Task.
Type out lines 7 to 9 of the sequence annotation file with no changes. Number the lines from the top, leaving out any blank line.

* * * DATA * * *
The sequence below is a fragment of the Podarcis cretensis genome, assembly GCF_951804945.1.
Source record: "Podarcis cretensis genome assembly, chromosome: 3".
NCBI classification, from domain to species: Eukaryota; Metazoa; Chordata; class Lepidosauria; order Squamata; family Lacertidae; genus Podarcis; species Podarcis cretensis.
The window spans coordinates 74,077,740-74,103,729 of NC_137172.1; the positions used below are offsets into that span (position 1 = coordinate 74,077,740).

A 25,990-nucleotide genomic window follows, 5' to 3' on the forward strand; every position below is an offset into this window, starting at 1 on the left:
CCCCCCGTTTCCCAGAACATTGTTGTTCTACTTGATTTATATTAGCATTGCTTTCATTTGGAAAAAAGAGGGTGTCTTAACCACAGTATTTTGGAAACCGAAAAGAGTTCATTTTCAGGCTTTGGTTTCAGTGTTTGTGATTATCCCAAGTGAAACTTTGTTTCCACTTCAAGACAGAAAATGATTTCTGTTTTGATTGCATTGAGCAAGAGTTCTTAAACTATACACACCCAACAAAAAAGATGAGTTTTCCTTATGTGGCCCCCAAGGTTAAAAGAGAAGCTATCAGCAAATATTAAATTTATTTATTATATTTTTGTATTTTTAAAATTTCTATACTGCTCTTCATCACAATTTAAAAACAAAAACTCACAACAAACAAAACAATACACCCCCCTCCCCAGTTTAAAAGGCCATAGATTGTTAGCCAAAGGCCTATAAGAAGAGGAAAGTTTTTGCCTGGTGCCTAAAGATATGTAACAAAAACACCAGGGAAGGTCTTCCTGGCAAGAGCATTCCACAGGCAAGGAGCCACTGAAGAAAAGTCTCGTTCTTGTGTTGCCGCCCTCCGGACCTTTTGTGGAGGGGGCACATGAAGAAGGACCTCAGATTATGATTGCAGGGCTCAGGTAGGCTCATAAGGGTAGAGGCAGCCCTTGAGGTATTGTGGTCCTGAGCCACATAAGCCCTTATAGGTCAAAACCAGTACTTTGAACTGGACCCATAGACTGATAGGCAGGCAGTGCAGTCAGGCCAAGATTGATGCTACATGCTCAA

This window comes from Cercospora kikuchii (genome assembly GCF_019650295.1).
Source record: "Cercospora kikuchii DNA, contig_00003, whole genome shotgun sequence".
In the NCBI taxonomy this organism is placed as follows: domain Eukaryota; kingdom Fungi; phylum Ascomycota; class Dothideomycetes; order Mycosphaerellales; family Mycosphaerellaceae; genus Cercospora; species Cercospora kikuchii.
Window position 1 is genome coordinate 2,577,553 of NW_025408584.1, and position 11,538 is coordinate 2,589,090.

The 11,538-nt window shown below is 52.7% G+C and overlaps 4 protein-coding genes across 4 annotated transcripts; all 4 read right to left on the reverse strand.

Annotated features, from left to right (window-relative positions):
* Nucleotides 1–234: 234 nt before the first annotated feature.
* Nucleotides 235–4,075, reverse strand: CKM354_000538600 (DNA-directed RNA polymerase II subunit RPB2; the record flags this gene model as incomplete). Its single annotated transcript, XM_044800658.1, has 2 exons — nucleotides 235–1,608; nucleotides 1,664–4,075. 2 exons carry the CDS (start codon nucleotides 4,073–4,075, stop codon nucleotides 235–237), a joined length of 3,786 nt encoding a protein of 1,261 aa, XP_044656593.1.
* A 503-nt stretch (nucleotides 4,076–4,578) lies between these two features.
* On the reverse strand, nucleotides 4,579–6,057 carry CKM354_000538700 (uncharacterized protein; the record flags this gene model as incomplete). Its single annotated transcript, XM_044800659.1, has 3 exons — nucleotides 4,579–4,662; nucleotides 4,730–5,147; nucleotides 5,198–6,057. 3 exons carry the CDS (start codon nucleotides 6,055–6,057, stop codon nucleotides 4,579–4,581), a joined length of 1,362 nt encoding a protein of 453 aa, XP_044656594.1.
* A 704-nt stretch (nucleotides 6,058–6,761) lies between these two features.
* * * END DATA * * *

This window comes from Cercospora kikuchii (genome assembly GCF_019650295.1).
Source record: "Cercospora kikuchii DNA, contig_00003, whole genome shotgun sequence".
In the NCBI taxonomy this organism is placed as follows: domain Eukaryota; kingdom Fungi; phylum Ascomycota; class Dothideomycetes; order Mycosphaerellales; family Mycosphaerellaceae; genus Cercospora; species Cercospora kikuchii.